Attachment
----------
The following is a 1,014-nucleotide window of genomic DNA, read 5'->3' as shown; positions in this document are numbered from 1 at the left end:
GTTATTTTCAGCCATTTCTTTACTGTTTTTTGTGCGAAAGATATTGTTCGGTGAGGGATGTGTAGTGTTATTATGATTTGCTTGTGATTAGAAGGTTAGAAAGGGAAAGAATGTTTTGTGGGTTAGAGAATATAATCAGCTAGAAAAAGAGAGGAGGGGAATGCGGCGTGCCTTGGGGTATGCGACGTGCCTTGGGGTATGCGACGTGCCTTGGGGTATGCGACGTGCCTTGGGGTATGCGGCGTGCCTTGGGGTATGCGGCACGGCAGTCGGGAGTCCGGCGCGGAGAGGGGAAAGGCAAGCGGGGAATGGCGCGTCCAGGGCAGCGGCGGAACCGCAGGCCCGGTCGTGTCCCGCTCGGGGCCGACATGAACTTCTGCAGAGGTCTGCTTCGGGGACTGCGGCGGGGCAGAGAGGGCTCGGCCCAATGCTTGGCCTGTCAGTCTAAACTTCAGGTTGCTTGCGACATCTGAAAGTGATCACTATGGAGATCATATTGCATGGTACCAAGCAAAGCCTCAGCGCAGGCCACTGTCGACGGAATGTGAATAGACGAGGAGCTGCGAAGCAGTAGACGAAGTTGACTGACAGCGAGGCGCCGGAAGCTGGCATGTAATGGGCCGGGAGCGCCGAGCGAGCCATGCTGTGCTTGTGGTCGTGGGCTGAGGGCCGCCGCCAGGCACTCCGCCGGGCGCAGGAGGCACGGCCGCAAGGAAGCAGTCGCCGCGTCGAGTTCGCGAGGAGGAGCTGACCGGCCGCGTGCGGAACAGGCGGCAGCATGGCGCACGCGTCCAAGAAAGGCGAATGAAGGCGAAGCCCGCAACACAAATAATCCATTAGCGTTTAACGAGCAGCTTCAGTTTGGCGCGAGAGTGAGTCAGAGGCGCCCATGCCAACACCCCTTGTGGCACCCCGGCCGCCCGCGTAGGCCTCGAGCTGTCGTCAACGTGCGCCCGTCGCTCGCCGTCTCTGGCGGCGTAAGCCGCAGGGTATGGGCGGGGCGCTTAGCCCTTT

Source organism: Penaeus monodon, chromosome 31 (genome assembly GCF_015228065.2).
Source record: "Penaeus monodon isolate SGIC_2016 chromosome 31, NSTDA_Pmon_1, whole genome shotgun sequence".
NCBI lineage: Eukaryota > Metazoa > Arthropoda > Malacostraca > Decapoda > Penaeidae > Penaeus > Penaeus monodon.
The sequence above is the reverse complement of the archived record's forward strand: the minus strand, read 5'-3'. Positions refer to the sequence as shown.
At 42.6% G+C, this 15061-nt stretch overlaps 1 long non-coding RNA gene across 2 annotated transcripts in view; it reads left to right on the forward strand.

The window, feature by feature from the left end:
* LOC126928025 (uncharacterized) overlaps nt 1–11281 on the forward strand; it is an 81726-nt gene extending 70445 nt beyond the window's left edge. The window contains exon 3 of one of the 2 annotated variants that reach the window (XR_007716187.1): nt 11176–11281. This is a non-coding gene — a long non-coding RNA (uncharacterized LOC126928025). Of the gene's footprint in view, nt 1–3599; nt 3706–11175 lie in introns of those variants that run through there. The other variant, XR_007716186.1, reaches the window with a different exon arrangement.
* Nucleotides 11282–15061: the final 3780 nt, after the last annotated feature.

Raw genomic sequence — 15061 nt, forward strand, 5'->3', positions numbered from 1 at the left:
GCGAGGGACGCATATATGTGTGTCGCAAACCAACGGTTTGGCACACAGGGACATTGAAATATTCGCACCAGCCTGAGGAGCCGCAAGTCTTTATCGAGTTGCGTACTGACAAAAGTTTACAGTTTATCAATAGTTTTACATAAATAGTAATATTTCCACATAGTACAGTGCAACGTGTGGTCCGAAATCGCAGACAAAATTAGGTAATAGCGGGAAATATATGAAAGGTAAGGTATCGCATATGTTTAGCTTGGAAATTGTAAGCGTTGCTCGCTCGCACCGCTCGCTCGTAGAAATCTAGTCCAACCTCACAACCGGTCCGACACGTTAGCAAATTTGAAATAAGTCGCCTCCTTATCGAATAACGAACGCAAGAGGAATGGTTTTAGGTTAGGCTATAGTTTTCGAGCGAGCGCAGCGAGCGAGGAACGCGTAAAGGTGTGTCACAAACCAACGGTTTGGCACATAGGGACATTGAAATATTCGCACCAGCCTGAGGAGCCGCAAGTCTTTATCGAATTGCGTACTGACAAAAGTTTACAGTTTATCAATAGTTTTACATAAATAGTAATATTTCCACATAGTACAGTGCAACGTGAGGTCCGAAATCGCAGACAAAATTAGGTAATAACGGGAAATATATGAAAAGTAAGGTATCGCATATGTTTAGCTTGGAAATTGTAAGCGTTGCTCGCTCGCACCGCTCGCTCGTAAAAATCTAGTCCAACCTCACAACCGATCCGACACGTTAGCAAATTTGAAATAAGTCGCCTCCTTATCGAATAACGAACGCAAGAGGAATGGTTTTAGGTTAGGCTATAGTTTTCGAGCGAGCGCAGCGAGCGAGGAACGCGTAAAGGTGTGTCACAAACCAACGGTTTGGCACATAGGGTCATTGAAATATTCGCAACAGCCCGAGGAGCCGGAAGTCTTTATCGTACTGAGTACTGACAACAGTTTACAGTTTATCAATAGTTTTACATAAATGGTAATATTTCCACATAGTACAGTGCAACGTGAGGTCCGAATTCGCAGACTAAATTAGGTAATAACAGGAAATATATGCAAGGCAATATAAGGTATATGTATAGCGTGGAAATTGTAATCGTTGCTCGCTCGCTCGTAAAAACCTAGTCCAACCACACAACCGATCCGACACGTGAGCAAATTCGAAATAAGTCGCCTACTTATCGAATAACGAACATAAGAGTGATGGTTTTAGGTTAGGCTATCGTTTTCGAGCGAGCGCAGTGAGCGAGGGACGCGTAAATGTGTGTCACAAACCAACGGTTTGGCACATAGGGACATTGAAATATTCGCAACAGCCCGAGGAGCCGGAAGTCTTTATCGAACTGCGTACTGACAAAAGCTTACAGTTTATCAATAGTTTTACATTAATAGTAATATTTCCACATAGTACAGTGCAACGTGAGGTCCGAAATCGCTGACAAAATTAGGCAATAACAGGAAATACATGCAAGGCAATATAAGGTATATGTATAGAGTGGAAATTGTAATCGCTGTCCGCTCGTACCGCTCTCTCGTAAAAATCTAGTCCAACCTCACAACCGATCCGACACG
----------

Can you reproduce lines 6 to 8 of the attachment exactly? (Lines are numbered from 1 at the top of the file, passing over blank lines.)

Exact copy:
The sequence above is the reverse complement of the archived record's forward strand: the minus strand, read 5'-3'. Positions refer to the sequence as shown.
At 42.6% G+C, this 15061-nt stretch overlaps 1 long non-coding RNA gene across 2 annotated transcripts in view; it reads left to right on the forward strand.

The window, feature by feature from the left end: